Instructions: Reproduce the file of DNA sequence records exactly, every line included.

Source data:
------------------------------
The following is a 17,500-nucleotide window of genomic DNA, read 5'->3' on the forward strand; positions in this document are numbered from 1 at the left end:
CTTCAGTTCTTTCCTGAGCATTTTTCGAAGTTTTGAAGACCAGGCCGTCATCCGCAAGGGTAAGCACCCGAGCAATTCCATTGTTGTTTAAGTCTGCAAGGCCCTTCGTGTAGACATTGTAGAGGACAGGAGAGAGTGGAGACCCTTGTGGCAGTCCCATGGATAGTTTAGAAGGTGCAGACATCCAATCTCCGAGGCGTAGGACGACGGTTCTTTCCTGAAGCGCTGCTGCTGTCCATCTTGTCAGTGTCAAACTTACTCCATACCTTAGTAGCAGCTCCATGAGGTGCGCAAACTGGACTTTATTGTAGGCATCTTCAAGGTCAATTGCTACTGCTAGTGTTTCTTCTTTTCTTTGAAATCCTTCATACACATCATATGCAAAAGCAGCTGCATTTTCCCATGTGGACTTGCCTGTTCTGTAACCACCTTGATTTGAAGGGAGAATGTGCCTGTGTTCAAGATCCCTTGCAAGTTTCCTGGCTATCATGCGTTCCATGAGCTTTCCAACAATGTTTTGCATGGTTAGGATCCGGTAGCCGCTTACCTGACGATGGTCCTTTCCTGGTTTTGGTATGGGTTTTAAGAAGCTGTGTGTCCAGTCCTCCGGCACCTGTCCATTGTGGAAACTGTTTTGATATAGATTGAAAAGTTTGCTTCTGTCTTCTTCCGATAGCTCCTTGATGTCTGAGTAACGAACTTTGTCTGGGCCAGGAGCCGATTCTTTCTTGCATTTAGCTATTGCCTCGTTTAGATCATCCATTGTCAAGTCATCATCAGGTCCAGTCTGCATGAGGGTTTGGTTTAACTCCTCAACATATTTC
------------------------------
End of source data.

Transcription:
The following is a 17,500-nucleotide window of genomic DNA, read 5'->3' on the forward strand; positions in this document are numbered from 1 at the left end:
CTTCAGTTCTTTCCTGAGCATTTTTCGAAGTTTTGAAGACCAGGCCGTCATCCGCAAGGGTAAGCACCCGAGCAATTCCATTGTTGTTTAAGTCTGCAAGGCCCTTCGTGTAGACATTGTAGAGGACAGGAGAGAGTGGAGACCCTTGTGGCAGTCCCATGGATAGTTTAGAAGGTGCAGACATCCAATCTCCGAGGCGTAGGACGACGGTTCTTTCCTGAAGCGCTGCTGCTGTCCATCTTGTCAGTGTCAAACTTACTCCATACCTTAGTAGCAGCTCCATGAGGTGCGCAAACTGGACTTTATTGTAGGCATCTTCAAGGTCAATTGCTACTGCTAGTGTTTCTTCTTTTCTTTGAAATCCTTCATACACATCATATGCAAAAGCAGCTGCATTTTCCCATGTGGACTTGCCTGTTCTGTAACCACCTTGATTTGAAGGGAGAATGTGCCTGTGTTCAAGATCCCTTGCAAGTTTCCTGGCTATCATGCGTTCCATGAGCTTTCCAACAATGTTTTGCATGGTTAGGATCCGGTAGCCGCTTACCTGACGATGGTCCTTTCCTGGTTTTGGTATGGGTTTTAAGAAGCTGTGTGTCCAGTCCTCCGGCACCTGTCCATTGTGGAAACTGTTTTGATATAGATTGAAAAGTTTGCTTCTGTCTTCTTCCGATAGCTCCTTGATGTCTGAGTAACGAACTTTGTCTGGGCCAGGAGCCGATTCTTTCTTGCATTTAGCTATTGCCTCGTTTAGATCATCCATTGTCAAGTCATCATCAGGTCCAGTCTGCATGAGGGTTTGGTTTAACTCCTCAACATATTTC